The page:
On July 15, 2004, 12 women stripped themselves naked in front of Kangla fort, the headquarters of an Indian army unit in Manipur. The ‘imas’, or the ‘mothers of Manipur’ were protesting the custodial rape and murder of Thangjam Manorama, a 32-year old woman who the Indian army had suspected of being a militant.
The image of the protesting women came to symbolize an unwavering resistance against sexual violence and continues to be an iconic image for feminist politics. The women held banners and shouted, “Indian Army Rape Us” and “Take Our Flesh.” The Indian state attempted to frantically control the circulation of these images of the women standing naked and banging on the door as the soldiers watched aghast.
The protest is part of a longer history of Manipuri women's resistance, Meira Paibi. Meira Paibi is premised in the fight for self-determination and autonomy. The movement actively resists the human rights violations committed by the Indian army. At Kangla, the protesting women specifically targeted AFSPA and the horrific impunity it grants the military, which renders the women especially vulnerable.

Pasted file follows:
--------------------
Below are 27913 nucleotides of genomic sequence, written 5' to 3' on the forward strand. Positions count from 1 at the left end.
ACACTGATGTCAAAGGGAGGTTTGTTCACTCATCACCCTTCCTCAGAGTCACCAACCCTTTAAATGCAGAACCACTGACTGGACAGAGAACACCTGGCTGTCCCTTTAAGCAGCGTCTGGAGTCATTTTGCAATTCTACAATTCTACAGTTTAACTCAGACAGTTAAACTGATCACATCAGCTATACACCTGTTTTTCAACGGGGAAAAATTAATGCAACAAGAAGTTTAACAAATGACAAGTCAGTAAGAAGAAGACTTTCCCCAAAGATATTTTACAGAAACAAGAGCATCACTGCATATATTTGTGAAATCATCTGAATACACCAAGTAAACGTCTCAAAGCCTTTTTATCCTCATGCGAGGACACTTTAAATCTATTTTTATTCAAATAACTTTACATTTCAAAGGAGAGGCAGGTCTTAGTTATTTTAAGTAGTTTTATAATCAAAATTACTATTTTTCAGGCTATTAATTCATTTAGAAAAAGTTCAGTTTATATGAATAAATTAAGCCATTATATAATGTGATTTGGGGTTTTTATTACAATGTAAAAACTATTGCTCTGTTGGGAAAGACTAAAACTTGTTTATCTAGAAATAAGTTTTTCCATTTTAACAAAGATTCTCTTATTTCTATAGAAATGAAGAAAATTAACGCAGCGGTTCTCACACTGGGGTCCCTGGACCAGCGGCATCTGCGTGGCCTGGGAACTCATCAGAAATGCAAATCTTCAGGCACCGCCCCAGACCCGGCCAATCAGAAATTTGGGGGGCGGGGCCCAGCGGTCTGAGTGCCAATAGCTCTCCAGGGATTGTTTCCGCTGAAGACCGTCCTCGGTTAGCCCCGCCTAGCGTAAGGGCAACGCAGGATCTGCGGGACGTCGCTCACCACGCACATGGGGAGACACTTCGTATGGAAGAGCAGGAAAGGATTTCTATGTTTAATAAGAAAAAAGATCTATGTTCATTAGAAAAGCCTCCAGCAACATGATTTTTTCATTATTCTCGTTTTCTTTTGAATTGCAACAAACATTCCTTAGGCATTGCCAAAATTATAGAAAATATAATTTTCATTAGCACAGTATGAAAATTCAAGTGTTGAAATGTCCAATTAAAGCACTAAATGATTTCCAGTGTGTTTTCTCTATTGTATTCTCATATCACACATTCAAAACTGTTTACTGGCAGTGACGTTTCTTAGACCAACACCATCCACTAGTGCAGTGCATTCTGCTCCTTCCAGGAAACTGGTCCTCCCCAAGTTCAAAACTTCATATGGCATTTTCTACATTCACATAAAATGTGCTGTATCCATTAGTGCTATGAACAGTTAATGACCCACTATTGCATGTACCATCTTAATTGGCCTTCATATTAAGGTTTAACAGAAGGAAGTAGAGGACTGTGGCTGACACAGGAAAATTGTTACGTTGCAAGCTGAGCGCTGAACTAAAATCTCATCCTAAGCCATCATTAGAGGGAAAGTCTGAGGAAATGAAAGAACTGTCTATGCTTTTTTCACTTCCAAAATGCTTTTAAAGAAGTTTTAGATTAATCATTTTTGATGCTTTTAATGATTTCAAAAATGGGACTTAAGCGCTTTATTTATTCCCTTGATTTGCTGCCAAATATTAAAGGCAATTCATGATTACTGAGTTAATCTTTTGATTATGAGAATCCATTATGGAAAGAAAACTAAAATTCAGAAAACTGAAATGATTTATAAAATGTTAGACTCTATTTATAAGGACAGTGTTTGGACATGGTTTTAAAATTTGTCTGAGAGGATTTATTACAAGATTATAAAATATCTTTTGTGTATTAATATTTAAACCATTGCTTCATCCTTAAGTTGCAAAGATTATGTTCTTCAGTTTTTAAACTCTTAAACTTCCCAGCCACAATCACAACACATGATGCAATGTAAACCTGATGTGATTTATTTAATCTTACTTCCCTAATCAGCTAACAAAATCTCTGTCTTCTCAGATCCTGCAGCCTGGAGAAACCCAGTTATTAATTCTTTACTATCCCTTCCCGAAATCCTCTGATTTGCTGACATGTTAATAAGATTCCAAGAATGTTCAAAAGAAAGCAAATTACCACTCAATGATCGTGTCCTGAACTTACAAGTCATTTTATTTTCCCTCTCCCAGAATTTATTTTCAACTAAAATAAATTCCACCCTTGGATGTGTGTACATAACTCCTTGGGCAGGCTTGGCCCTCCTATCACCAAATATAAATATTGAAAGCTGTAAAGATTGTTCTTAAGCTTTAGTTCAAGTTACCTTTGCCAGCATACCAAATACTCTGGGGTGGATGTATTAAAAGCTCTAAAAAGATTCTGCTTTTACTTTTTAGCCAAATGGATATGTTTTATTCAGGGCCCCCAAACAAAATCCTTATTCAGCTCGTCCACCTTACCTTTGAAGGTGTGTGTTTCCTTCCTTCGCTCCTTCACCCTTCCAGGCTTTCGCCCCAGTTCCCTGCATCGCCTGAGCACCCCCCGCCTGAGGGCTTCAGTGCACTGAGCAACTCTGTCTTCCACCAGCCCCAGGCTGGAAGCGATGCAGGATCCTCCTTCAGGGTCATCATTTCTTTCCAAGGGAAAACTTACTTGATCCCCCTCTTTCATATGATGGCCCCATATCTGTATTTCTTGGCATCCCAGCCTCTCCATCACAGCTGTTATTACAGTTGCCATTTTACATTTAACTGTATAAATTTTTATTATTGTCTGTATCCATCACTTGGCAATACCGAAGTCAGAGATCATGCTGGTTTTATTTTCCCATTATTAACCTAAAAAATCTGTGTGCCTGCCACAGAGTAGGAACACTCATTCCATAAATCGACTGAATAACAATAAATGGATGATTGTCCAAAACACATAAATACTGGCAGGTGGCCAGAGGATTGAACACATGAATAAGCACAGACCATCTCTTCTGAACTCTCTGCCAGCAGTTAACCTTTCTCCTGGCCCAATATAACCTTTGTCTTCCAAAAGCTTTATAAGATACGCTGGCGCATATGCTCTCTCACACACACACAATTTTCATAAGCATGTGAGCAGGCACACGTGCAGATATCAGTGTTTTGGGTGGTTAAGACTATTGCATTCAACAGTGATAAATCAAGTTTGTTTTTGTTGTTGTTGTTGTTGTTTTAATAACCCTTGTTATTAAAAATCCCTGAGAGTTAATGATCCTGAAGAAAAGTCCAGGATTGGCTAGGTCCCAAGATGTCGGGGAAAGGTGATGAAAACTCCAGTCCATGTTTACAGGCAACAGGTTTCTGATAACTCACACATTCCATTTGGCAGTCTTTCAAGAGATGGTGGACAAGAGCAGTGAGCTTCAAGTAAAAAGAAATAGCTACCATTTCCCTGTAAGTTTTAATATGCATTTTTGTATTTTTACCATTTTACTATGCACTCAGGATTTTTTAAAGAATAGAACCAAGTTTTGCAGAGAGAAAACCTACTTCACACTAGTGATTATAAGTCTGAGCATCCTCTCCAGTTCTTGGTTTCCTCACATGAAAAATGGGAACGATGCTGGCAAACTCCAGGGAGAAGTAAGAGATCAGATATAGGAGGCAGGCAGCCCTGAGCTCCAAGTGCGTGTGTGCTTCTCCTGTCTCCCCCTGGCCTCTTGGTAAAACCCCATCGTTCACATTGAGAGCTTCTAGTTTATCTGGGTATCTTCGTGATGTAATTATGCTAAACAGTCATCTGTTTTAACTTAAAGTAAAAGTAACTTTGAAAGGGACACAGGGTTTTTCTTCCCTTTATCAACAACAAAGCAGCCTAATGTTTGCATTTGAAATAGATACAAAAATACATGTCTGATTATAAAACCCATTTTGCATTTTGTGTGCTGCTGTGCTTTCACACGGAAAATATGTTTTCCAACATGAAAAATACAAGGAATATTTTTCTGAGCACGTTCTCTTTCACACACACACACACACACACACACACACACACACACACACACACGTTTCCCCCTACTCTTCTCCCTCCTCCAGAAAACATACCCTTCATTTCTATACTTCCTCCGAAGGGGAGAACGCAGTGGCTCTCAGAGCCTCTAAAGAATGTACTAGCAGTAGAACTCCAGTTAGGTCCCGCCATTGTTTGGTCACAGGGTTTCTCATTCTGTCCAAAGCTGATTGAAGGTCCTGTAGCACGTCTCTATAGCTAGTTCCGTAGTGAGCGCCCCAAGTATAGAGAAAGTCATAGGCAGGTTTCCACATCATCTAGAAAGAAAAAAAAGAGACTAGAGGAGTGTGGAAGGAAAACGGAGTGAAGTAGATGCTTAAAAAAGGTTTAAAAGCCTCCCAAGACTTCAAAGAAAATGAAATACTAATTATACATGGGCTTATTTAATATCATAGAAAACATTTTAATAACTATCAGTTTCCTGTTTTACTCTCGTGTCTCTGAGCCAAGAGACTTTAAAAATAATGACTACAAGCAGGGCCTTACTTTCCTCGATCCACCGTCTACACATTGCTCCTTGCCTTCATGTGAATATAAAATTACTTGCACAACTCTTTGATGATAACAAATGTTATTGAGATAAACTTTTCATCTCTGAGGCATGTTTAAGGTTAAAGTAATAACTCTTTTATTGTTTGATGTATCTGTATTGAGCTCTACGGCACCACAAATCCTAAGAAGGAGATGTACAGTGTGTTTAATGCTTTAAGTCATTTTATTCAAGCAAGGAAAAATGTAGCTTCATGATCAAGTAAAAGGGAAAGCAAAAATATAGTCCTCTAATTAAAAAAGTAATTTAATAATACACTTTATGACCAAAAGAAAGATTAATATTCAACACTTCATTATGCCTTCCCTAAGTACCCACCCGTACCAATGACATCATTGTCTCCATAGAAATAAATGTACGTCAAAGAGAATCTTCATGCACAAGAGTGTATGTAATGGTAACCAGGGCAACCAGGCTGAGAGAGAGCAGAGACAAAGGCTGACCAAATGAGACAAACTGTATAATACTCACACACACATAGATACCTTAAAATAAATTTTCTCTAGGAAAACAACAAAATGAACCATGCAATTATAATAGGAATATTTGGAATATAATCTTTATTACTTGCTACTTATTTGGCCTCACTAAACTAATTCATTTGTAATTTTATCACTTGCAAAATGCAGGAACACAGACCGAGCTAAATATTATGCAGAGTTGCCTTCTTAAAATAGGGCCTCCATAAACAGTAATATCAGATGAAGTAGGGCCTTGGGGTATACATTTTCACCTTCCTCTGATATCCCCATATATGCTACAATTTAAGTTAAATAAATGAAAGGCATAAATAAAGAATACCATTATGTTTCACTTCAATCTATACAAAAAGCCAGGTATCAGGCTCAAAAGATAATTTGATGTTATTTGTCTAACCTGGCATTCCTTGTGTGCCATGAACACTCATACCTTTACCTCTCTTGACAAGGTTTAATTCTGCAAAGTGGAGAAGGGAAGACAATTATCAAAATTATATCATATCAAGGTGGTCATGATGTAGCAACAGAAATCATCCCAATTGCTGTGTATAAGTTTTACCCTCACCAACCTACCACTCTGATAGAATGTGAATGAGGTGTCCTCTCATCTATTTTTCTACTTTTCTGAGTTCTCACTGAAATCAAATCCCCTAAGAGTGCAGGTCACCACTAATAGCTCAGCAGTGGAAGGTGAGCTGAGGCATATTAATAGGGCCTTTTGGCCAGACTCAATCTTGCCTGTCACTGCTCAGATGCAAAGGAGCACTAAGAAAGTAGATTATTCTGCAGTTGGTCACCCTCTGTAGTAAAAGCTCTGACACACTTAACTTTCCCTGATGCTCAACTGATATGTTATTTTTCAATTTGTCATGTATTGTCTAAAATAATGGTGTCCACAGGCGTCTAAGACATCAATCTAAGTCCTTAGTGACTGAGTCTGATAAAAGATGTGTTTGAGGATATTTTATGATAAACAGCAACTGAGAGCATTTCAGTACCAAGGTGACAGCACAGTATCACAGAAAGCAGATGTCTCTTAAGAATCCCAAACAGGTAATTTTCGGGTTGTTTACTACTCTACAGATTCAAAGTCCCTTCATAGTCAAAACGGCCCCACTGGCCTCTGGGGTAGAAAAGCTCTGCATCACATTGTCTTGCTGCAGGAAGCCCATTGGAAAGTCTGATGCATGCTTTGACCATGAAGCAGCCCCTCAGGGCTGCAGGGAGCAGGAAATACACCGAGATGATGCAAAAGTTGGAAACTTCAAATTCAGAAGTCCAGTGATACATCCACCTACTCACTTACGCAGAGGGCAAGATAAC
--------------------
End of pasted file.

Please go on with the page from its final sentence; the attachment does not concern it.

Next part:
The transformation of the body as a site of struggle is a recurrent act in feminist movements. In conflict zones, the military regularly deploys sexual violence as a deterrent against people’s rebellions. The Meira Paibi movement recognises this vulnerability. On the nature of their naked protest, one of the protestors, Gyaneshwari, responded, “We could easily be molested or raped. Why then should we not walk in the streets naked?” (The Mothers of Manipur, Teresa Rehman)
These women–all of whom were from conservative settings–rebelled against the confinement of their households who were unaware of their intentions. The women called upon the symbolic power of the “mother” figure, but refused to be bound by the patriarchal construction around it. In shouting “we are the mothers of Manorama”, the women positioned themselves in solidarity with all victims of sexual violence, even those not bound by kinship.
In 2020, we spoke to Ima Lourembam Nganbi, who was one of the 12 Meira Paibi women who protested. Nganbi speaks of solidarity and unfaltering courage in the face of oppression. The Meira Paibis continue to fight to this day but few know that the history of Manipur's women's movements is more than a 100 years old.